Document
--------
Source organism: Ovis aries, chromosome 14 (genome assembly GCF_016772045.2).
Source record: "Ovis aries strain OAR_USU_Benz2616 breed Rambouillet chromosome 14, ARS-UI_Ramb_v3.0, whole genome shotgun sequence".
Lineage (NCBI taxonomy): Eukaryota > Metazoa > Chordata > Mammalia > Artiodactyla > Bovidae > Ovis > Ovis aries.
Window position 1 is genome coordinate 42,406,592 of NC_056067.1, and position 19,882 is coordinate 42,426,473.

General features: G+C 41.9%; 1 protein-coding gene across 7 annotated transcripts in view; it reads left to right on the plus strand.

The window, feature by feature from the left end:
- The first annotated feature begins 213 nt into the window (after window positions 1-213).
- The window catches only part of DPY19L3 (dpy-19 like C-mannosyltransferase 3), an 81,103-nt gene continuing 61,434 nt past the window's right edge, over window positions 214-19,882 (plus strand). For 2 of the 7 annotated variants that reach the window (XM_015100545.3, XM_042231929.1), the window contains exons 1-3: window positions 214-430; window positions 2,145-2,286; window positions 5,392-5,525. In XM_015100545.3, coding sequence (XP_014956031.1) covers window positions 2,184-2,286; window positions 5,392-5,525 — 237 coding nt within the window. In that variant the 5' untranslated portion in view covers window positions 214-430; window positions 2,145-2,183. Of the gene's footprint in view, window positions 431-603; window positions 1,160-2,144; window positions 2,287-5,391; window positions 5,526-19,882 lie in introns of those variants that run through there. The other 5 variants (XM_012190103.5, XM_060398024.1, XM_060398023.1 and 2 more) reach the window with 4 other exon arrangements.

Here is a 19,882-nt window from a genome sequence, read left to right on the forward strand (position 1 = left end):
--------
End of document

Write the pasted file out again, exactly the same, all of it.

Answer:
Source organism: Ovis aries, chromosome 14 (genome assembly GCF_016772045.2).
Source record: "Ovis aries strain OAR_USU_Benz2616 breed Rambouillet chromosome 14, ARS-UI_Ramb_v3.0, whole genome shotgun sequence".
Lineage (NCBI taxonomy): Eukaryota > Metazoa > Chordata > Mammalia > Artiodactyla > Bovidae > Ovis > Ovis aries.
Window position 1 is genome coordinate 42,406,592 of NC_056067.1, and position 19,882 is coordinate 42,426,473.

General features: G+C 41.9%; 1 protein-coding gene across 7 annotated transcripts in view; it reads left to right on the plus strand.

The window, feature by feature from the left end:
- The first annotated feature begins 213 nt into the window (after window positions 1-213).
- The window catches only part of DPY19L3 (dpy-19 like C-mannosyltransferase 3), an 81,103-nt gene continuing 61,434 nt past the window's right edge, over window positions 214-19,882 (plus strand). For 2 of the 7 annotated variants that reach the window (XM_015100545.3, XM_042231929.1), the window contains exons 1-3: window positions 214-430; window positions 2,145-2,286; window positions 5,392-5,525. In XM_015100545.3, coding sequence (XP_014956031.1) covers window positions 2,184-2,286; window positions 5,392-5,525 — 237 coding nt within the window. In that variant the 5' untranslated portion in view covers window positions 214-430; window positions 2,145-2,183. Of the gene's footprint in view, window positions 431-603; window positions 1,160-2,144; window positions 2,287-5,391; window positions 5,526-19,882 lie in introns of those variants that run through there. The other 5 variants (XM_012190103.5, XM_060398024.1, XM_060398023.1 and 2 more) reach the window with 4 other exon arrangements.

Here is a 19,882-nt window from a genome sequence, read left to right on the forward strand (position 1 = left end):